Thursday, January 15, 2015

Offshore Development - Evil Symptom of Greed, Cost-Saving Panacea, or Smart Opportunity?

--Development of a data-gathering web site for a small start-up--
--New design and navigation structure for an old ASP 3.0 web site used by a volunteer organization--
--Development of a data import and management application for a not-for-profit reporting company--

What do these projects have in common?  None of them would have happened if it weren't for offshore resources.

Many North American developers view offshore programming as an evil symptom of corporate greed involving shipping our jobs overseas and many North American managers view it as a cost-saving panacea in which they can get the same development value for a tenth... or a fifth... of the cost of using local resources.  Neither of those is actually accurate, and there are many situations for which offshore resourcing, executed properly, is not only appropriate but can also be the only option.

North American companies are very much about full-time staffers.  Whether they're employees or contractors, almost all companies want full-time bums-in-seats where they can be found productively working,  at any time during the prescribed business hours. 

North American workers are very much about regular, full-time work.  Whether it's a full-time job with benefits, or a contract position, we want to know where the next paycheque is coming from and how much it's going to be. 

I have been a consultant since 2001 working on part-time and casual projects for as few as one client at a time to as many as ten or fifteen clients at a time.  Sometimes my projects last for years (part-time), and sometimes they may be as brief as four days of work.  In all the years that I've been consulting, I have met less than ten other Canadian IT professionals who also work this way (and I haven't been hiding at home or under a rock.)

So, when a company wants to have a web site created, or some software developed, but it is a small (or even tiny) project, what are they to do?  They can't hire someone full-time to do the little project; they can't afford to hire a team from one of the big consulting companies; and they are unlikely to find the right local individual to do the work. 

Many of these projects sit on the "wish list" pile on the side of the boss's desk and never get done.  Sometimes they might get their cousin's neighbor's nephew who knows that much about computers to take a stab at it, but it never really comes together.  Often they may try using a local resource but then that person flakes out on them and they're left high and dry.  Occasionally they get really lucky and they find a great local contract resource, but that resource doesn't have all the skills needed to complete the whole project, leaving holes in the final deliverables.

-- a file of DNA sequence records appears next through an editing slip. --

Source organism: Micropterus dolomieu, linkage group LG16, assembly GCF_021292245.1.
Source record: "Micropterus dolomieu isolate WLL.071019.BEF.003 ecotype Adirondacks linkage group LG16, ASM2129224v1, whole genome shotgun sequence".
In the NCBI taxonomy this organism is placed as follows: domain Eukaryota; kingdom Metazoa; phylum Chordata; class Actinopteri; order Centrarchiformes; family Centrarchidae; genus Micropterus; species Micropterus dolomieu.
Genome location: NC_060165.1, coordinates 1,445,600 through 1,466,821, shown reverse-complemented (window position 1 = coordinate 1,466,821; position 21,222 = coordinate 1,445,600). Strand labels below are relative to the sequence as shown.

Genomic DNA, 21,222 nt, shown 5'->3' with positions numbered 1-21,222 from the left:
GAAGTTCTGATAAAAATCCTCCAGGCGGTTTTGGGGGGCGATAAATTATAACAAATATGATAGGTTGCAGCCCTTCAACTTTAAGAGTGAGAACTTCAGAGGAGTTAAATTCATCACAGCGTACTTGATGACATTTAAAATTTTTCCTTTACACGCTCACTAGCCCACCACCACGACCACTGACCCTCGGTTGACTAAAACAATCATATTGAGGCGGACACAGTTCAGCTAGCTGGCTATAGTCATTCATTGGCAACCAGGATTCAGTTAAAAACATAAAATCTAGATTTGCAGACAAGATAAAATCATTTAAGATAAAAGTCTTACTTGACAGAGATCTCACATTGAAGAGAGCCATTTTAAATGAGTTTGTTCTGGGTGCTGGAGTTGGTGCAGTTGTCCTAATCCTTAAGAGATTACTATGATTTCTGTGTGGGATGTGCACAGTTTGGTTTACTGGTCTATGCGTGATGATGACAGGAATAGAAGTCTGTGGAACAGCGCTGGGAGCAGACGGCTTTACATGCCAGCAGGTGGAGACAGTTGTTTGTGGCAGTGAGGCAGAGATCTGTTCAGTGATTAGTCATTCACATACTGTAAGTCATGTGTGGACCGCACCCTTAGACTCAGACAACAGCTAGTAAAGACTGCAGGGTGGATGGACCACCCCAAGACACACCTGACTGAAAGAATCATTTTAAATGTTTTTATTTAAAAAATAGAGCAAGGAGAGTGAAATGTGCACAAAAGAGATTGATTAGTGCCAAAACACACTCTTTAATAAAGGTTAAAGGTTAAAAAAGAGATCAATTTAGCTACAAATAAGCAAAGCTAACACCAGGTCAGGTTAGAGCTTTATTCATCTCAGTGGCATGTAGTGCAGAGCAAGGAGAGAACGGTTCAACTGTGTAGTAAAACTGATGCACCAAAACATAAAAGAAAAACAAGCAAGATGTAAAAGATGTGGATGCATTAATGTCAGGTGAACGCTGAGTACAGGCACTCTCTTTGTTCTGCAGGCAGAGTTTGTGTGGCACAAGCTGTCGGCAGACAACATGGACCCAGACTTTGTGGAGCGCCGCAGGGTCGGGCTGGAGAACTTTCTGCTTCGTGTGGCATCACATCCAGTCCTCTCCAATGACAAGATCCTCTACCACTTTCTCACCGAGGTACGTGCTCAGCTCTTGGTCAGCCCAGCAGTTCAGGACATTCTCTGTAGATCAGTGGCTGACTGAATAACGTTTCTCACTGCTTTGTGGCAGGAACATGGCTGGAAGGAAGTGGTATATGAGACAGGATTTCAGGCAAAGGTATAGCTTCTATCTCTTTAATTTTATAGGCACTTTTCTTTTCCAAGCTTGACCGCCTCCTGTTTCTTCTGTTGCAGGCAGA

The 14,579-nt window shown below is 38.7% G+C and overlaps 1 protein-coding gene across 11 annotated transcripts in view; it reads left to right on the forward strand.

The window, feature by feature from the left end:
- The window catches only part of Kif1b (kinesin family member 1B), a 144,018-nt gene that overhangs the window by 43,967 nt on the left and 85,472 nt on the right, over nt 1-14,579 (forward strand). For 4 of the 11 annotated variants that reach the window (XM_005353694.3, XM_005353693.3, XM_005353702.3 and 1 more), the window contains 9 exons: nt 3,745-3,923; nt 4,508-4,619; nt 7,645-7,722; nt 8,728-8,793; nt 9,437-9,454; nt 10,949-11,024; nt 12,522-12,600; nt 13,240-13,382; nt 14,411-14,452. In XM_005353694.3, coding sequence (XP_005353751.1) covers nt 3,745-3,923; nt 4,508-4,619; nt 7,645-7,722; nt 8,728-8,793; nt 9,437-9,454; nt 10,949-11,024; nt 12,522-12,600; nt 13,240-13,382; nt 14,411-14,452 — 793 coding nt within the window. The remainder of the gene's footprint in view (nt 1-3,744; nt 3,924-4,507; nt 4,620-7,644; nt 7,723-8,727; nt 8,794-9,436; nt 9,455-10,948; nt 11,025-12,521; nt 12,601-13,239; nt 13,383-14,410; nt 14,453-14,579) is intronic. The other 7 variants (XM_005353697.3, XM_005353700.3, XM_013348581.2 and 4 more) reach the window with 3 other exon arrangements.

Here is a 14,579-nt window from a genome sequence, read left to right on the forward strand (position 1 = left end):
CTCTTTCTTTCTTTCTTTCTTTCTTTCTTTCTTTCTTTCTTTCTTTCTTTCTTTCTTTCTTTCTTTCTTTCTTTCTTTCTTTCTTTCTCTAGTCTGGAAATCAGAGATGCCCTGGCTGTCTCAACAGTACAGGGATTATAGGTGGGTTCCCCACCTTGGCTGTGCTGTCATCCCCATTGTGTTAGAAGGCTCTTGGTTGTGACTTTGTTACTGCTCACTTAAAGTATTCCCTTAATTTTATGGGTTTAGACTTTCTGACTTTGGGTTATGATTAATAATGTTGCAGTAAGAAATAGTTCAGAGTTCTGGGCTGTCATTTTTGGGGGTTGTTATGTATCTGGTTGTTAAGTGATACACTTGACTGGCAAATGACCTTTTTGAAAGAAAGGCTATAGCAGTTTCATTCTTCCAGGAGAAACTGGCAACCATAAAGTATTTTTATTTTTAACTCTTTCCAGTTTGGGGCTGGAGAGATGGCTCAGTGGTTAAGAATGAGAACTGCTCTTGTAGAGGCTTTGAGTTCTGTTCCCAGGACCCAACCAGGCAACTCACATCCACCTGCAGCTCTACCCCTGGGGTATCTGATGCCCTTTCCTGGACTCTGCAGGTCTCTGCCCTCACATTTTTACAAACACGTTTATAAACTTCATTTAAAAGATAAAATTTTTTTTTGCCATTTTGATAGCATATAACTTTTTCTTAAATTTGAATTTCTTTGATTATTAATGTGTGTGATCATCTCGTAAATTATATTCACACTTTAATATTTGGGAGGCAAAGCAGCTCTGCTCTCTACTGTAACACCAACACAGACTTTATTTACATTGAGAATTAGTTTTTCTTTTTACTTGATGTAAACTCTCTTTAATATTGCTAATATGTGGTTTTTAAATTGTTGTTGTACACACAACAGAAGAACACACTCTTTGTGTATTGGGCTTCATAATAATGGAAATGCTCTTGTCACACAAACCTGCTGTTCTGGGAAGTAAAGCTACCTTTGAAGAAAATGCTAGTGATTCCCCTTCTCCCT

Working with an offshore resource, or an offshore team, can be the key to getting these projects done. 

There is no such thing as "cheap" development (unless you mean crappy, non-functional websites or software), and that goes for offshore development as well.  You can't just poke the "Dial an Indian" button, toss your ideas at them (which make perfect sense in your head, but probably only in your head), wait two months, and expect to receive a glorious, perfect deliverable out the other end for a few crumbs and Canadian Tire dollars.

To have a successful project using offshore resources, you absolutely need to have the right local resource to oversee and manage your project.  This person needs project management skills, but they also must have a solid technical background, a solid basis in systems analysis, and solid quality assurance skills to guide the offshore resources to the desired result.  They must be able to find and recruit the right offshore resources.  Sure there are lots (read: thousands and thousands) out there to choose from, but the quality of work varies wildly.  Usually the right offshore resources are absolutely NOT the cheapest offshore resources at first glance, but when you consider how much money can be thrown at trying to get an unsuccessful project to the finish line, spending the money to get the right resources is ultimately worth it.

I have been leveraging offshore resources to complete projects successfully since 2005.  For more information, see my business web site, Andwa Consulting, or contact me at